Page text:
Wednesday, March 14, 2018

Veterinary palliative care

How do we best care for senior pets, companion animals with chronic or terminal illnesses? When I grew up, diagnosis of a chronic disease was a one-way ticket to the vet. Fast forward and we now have successful triple therapy and monitoring for patients with heart disease, prescription diets and medications for animals with kidney disease, veterinary oncology surgeons and chemotherapy protocols, and a suite of analgesics that work on different pathways.

Veterinary palliative care is not about extending quantity of life, but extending quality of life. Quality of Life, or QoL, refers to states of comfort or discomfort, and a combination of physical (for example disease-related) and non-physical factors, such as satisfaction, sense of control, social relationships, extent of emotional or physical discomfort, and management of stress(Lavan, 2013). In one study, 86 per cent of owners of companion animals with heart disease said they would trade the animal’s longevity for their quality of life(Oyama et al., 2008).

One of the tricky issues for vets (as it is for paediatricians and medical professionals working with patients who cannot report their own QoL) is that we rely on proxies – the owners – to report an animal’s QoL. While people are very in tune with animals they live with, there is the potential for a mismatch between an animal’s actual QoL and one’s assessment of it.
Different interventions can impact QoL positively or negatively, which is why it is important to talk about and assess QoL. As companion animals are living longer overall, and living longer with disease, there is scope for our profession to learn more about palliative care.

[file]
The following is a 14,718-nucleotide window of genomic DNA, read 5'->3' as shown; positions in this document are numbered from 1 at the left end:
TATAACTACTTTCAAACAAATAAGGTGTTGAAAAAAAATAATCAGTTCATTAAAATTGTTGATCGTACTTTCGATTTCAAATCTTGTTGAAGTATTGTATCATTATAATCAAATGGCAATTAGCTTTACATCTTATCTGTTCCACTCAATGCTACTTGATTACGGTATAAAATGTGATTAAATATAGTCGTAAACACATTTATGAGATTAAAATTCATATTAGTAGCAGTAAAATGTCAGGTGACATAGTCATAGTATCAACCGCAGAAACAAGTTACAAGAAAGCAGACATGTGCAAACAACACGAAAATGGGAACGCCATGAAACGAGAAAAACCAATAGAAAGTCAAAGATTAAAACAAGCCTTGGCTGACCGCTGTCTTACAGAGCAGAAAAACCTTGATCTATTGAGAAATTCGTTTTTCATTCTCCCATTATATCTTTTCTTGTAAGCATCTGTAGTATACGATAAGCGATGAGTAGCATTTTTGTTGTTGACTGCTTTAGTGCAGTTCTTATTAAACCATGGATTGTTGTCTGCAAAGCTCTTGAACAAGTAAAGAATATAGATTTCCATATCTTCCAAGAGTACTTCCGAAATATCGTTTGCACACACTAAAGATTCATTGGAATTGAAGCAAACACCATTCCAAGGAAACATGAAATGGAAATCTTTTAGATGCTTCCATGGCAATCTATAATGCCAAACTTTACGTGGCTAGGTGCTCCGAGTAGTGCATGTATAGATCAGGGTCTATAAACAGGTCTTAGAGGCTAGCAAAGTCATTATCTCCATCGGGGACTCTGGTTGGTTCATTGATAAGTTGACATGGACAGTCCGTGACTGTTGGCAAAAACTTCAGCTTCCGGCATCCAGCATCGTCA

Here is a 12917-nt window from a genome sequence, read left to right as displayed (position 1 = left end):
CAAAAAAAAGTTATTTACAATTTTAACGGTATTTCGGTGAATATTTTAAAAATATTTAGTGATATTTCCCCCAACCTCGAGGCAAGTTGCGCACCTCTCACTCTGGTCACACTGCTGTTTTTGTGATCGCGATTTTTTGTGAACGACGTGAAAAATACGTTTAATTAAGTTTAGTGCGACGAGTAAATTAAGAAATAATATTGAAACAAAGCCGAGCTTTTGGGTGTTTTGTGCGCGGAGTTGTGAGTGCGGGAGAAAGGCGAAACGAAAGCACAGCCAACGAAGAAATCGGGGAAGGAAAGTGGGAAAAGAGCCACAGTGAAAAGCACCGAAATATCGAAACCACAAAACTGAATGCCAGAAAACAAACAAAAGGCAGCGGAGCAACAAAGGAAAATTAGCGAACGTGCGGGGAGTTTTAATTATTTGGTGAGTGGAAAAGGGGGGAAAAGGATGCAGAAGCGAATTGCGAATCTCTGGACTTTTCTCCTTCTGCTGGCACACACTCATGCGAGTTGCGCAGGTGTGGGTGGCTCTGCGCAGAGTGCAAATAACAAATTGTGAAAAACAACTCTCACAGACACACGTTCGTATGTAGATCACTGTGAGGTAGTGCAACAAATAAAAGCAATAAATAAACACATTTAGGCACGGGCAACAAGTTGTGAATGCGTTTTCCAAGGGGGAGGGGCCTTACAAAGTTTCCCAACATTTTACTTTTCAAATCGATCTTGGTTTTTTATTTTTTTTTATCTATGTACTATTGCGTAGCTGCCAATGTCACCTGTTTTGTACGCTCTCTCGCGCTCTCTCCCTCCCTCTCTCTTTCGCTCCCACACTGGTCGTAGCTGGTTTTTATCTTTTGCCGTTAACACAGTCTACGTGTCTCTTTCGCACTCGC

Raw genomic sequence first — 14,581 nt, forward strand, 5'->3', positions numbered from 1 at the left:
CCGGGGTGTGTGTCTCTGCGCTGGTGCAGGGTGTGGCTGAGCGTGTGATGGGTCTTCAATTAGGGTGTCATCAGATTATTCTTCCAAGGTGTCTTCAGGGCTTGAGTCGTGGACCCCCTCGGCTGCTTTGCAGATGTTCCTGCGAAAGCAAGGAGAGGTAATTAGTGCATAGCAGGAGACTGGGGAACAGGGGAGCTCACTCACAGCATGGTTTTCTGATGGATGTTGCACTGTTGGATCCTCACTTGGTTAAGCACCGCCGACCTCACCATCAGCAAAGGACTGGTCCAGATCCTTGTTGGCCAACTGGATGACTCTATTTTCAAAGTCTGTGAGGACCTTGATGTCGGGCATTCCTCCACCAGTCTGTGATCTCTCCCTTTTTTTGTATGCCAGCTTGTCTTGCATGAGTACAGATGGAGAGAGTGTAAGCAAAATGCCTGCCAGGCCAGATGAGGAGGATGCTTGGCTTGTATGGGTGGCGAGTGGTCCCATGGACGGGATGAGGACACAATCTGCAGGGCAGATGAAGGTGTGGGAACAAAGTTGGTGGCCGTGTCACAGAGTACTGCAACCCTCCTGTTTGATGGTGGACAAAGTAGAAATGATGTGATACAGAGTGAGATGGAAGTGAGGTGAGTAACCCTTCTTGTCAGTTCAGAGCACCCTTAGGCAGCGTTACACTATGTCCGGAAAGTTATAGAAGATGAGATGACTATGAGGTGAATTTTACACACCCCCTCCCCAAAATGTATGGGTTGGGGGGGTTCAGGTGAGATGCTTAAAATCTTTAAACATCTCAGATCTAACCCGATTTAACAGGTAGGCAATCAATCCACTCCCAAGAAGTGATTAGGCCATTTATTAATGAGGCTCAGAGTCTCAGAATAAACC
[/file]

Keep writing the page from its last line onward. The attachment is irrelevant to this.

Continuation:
In 2017, the AustralianVeterinary Palliative Care Advisory Council was founded as forum for discussion of this important area. One of the founders and a huge driver behind it is Dr Jackie Campbell. As the owner of Sunset Veterinary Care, Jackie’s dayjob involves helping people navigate end-of-life decision making (you can see her TED talk here. She is the first Australian vet to achieve certification in Animal Hospice and Palliative Care (CHPV), and also holds a diploma in Canine Myotherapy. She has an interest in degenerative joint disease and pain management.

In May, the Australian Veterinary Palliative Care Advisory Council, of which I am a member, is holding its inaugural conference on palliative care. The day-long conference includes, a palliative approach to pain (Dr Jackie Campbell), palliative care in the terminal cancer patient (Dr Kathleen O’Connell), physiotherapy of the geriatric patient (Brooke Marsh) and supporting clients through grief and loss (Rosie Overfield). I will be reviewing QoL assessment and ethical decision making.

If you are a veterinarian, animal physiotherapist or allied animal health professional with an interest in improving the QoL of patients, you can find out more and register here.


LAVAN, R. P. 2013. Development and validation of a survey for quality of life assessment by owners of healthy dogs. Veterinary Journal, 197, 578-582.

OYAMA, M. A., RUSH, J. E., O'SULLIVAN, M. L., WILLIAMS, R. M., ROZANSKI, E. A., PETRIE, J. P., SLEEPER, M. M. & BROWN, D. C. 2008. Perceptions and priorities of owners of dogs with heart disease regarding quality versus quantity of life for their pets. J Am Vet Med Assoc, 233, 104-8.